We're proud that High Country News is 43 years old -- but our website, hcn.org, is still incomplete, because our online archive goes back only 20 years. Now we're finally scanning in issues published before 1994. Soon they'll be available online.
We need your help to finish the project, though. So far, our point man, former HCN intern Marshall Swearingen, has scanned more than 200 old issues. Many were stored in the Wyoming Outdoor Council's headquarters in Lander, Wyo., HCN's birthplace, and some were at our current headquarters in Paonia, Colo. We're still scouting around for all of the 1981 issues, plus certain issues from 1993, 1983, 1982, 1980, and 1974 – 1969. See http://hcne.ws/19GD0cg for the complete list.
This project is partly supported by a donation from subscriber Rob Corkran. It's a longtime goal of senior editor Ray Ring, who hopes to have all of HCN preserved for posterity before the old issues crumble into dust.
So, Dear Friends of HCN, please check your attics, basements and garages for the issues we're missing, and if you find any, call 800-905-1155 or email firstname.lastname@example.org. Unfortunately, we can't scan bound volumes; we need loose issues. We appreciate your help!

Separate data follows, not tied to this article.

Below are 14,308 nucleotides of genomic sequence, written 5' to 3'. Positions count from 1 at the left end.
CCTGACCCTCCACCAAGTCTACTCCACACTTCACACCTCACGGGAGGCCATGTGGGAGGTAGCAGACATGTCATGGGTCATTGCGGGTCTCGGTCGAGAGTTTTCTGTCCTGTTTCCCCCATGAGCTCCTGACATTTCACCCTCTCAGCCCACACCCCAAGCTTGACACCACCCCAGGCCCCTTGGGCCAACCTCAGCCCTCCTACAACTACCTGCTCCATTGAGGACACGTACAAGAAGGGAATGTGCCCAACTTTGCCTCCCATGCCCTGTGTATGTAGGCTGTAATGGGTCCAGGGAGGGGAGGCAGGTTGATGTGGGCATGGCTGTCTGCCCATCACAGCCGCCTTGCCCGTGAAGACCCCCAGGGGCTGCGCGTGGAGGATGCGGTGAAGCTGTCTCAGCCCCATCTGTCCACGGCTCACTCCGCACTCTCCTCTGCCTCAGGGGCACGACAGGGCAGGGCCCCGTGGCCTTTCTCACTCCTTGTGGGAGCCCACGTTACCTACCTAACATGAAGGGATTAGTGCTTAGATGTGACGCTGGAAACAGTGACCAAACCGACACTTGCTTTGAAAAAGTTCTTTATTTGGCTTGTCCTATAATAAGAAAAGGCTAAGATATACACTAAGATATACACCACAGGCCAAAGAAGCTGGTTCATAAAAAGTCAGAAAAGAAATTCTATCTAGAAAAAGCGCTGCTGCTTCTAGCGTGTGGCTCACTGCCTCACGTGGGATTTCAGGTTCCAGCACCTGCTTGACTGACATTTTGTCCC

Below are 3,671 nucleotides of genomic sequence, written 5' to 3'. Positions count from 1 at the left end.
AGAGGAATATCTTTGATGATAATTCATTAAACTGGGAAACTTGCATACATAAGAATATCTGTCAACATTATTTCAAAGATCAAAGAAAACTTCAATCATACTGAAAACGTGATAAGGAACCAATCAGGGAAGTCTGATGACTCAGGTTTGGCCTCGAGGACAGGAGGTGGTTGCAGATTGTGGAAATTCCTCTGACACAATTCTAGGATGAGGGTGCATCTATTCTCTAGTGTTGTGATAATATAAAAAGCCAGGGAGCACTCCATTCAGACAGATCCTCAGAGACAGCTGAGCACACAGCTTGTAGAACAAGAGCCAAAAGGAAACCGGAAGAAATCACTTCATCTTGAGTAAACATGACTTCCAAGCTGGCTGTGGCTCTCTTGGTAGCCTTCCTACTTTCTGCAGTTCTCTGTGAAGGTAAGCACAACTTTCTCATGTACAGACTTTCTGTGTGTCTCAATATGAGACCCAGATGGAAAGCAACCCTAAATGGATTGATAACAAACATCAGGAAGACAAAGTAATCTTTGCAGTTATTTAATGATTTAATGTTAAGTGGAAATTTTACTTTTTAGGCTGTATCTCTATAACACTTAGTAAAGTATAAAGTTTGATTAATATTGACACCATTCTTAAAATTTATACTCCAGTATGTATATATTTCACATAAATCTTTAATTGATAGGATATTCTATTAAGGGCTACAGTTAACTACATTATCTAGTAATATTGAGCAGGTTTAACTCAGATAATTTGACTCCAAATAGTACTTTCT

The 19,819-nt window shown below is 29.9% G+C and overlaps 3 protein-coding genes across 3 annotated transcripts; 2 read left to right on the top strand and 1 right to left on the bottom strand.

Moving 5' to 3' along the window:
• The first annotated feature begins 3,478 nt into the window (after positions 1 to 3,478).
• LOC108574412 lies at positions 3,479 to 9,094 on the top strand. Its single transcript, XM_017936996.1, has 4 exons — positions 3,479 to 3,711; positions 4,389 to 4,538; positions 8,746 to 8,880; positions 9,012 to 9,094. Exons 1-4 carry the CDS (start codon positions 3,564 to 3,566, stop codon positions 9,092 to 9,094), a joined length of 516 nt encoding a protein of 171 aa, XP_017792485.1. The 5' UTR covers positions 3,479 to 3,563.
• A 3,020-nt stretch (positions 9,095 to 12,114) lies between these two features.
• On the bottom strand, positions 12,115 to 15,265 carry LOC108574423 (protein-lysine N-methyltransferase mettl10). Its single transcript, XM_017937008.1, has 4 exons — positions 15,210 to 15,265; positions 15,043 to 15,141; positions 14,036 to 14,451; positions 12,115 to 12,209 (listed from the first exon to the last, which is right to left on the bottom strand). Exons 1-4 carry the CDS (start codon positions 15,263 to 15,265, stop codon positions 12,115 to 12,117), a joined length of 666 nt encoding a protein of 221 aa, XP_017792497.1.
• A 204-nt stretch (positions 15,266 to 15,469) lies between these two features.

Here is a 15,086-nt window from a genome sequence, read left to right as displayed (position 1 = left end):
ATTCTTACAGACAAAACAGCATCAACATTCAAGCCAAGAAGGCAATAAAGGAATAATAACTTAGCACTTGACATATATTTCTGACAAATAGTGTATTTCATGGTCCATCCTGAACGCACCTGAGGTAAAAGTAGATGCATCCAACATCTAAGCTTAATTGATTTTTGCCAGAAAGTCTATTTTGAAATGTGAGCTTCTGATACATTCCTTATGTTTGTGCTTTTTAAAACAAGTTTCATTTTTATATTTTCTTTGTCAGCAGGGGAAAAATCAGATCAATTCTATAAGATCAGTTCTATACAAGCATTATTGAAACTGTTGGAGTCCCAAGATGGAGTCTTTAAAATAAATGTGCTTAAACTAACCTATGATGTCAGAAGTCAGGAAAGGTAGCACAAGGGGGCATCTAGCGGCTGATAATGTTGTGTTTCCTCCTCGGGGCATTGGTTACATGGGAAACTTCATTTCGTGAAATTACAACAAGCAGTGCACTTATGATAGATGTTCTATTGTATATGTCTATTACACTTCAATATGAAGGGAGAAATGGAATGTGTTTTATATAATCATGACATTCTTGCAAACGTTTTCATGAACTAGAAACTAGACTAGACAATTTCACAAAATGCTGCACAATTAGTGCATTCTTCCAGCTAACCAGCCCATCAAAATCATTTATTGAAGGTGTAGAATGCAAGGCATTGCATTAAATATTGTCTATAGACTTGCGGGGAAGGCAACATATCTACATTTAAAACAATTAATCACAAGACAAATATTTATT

Artists and art lovers visit
We've enjoyed having so many visitors this summer, but we're way behind on noting them; we'll do our best to catch up this fall! Carolyn Sato, a bronze sculptor from Cave Creek, Ariz., has been captivated by Paonia for years. She's living here this summer, and came by our office to sign up to subscribe. Ace McCasland and David Divine of Colorado Springs, Colo., still felt a little lightheaded from their morning soak when they swung into Paonia on their tour of area hot springs. David is a special education teacher, while Ace is a jeweler and sculptor
In "Dear Friends" in the Sept. 16 issue, we misspelled the last name of visitor Brian Gatlin as Jatlin; our apologies. Alert reader Donald Dickey of Mill Valley, Calif., dropped us a note about our Aug. 19 op-ed "Too many of us just want to fight," pointing out that Stanford's athletic team is nicknamed "The Cardinal," as in the color, not "The Cardinals" as in the birds, or the red-robed prelates, for that matter. Thanks, Donald.